Gemma Holliani Cahya, Jakarta – Many Indonesians would agree that traditional households – which typically assign domestic roles based on gender, with the husband as the breadwinner and the wife in charge of household chores and children – should be a thing of the past.
However, a draft bill on so-called family resilience, which has been floated at the House of Representatives, apparently wants to challenge the idea by bringing back the traditional way of managing households.
Article 25 of the draft bill, a copy of which was obtained by The Jakarta Post, stipulates that husband and wives "are responsible for performing their individual roles in accordance with religious norms, social ethics and the prevailing laws".
The article stipulates that only the husband has the obligation to be the breadwinner and to fulfill the family's welfare and household needs, as well as to protect himself and the family from "mistreatment, exploitation and sexual deviation".
Point 3 of the article stipulates that housewives "are responsible for managing household affairs as best as possible" and to maintain the family's unity, as well as to fulfill the rights and treat their husband and children well based on, among other factors, religious norms.
The bill, one of the 50 bills listed as priority bills in the 2020 National Legislation Program (Prolegnas), has received criticism from the public, with many women calling it patriarchal in nature.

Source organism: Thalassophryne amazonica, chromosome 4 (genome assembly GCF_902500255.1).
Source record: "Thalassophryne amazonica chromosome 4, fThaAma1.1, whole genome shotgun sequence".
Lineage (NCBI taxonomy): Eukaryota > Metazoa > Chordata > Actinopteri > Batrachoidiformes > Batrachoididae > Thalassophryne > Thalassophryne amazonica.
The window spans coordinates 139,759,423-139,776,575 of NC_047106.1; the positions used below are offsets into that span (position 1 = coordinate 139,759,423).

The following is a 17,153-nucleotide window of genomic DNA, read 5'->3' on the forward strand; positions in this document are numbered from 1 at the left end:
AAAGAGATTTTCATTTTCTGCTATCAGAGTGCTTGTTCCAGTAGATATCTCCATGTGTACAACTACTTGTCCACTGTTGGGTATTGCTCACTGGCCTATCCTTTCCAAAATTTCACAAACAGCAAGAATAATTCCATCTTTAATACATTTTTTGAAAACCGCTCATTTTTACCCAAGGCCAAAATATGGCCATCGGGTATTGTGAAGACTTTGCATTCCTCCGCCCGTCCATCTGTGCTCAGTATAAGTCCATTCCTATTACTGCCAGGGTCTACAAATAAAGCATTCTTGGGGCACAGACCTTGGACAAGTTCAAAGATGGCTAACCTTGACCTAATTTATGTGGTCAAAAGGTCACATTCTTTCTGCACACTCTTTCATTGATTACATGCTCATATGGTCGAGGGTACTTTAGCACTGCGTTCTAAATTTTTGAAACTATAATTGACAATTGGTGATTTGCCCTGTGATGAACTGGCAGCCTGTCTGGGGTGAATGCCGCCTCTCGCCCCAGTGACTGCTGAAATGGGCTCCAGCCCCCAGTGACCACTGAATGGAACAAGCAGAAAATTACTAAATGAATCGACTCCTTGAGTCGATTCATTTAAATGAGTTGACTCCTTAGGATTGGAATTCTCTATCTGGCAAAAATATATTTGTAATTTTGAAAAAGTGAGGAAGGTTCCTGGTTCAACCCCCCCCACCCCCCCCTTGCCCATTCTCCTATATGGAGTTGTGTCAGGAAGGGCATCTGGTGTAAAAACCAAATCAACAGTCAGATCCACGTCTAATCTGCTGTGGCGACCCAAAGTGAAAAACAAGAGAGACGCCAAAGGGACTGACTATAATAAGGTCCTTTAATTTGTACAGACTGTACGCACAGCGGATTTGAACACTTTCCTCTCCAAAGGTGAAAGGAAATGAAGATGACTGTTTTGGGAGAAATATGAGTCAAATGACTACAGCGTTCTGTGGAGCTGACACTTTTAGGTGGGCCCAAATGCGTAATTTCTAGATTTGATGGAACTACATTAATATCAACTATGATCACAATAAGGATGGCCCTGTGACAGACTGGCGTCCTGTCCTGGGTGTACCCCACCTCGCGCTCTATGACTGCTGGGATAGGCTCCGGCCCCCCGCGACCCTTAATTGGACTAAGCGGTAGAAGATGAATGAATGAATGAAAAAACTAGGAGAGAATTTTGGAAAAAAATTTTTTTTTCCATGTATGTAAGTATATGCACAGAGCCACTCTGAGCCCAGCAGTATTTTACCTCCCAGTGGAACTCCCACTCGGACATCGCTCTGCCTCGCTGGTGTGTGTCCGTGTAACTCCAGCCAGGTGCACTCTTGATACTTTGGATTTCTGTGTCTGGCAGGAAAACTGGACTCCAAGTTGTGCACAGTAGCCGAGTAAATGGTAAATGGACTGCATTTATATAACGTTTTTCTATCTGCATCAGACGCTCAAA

Financial planner Ligwina Hananto criticized the bill through a post on her Twitter account @mrshananto.
"[...] I may violate the family resilience law. [When] the husband is at home and the wife is working in Papua then who will take care of the household, huh?" she tweeted.
Meanwhile, Indonesia Solidarity Party (PSI) executive Tsamara Amany tweeted her criticism through her account @TsamaraDKI on Wednesday, implying that it was not the government's job to interfere in the private lives of couples.
"The state is trying to control the households of its citizens. Now, the role of husbands and wives is intended to be arranged according to certain perspectives in law! There is no definite responsibility of a husband or wife. The duties of the two depend on their own agreement – not the country's regulation," she said.
The family resilience bill was initiated by five politicians from several factions in the House. Three of them are women.
They are Ledia Hanifa and Netty Prasetiyana, both from the Islam-based Prosperous Justice Party (PKS), Endang Maria Astuti from the Golkar Party, Sodik Mudjahid from the Gerindra Party and Ali Taher from the National Mandate Party (PAN).